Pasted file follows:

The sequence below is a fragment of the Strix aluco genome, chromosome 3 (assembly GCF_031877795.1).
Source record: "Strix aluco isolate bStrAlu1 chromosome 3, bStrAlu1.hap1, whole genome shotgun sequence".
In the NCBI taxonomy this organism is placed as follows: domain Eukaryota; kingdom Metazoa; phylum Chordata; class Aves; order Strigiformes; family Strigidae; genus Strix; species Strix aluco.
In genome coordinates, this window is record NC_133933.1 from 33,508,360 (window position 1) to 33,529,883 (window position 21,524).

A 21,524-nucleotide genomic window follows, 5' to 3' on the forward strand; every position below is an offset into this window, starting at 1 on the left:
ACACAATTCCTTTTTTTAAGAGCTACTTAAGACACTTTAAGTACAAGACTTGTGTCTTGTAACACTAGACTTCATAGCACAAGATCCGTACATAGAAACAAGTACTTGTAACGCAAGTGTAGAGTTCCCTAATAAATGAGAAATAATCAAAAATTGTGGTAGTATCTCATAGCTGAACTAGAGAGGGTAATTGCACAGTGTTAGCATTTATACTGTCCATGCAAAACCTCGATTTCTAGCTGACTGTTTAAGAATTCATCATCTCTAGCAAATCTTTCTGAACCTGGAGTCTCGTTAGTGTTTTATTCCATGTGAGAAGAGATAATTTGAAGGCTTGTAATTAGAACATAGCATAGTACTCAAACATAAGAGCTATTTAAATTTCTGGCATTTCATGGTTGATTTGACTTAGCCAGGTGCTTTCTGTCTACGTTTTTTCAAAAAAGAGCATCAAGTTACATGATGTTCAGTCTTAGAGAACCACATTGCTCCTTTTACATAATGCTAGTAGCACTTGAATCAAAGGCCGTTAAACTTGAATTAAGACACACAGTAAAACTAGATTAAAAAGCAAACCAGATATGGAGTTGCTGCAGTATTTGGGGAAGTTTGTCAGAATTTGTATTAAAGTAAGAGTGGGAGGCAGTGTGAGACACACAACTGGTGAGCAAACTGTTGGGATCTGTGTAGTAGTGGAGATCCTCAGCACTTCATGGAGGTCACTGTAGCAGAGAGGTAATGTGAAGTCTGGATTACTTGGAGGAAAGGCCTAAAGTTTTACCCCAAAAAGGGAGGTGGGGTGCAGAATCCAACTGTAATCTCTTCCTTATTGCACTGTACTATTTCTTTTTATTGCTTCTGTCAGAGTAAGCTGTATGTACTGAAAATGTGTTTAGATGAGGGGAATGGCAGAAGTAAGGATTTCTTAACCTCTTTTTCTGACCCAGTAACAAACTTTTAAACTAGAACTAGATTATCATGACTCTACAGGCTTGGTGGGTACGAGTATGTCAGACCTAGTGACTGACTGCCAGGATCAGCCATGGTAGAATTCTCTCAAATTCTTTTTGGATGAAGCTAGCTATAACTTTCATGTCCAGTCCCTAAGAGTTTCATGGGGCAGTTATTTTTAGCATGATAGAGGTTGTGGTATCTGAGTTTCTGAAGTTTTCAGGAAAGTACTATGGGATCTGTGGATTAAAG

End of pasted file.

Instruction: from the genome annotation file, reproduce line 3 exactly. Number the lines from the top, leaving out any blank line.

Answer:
In the NCBI taxonomy this organism is placed as follows: domain Eukaryota; kingdom Metazoa; phylum Chordata; class Aves; order Strigiformes; family Strigidae; genus Strix; species Strix aluco.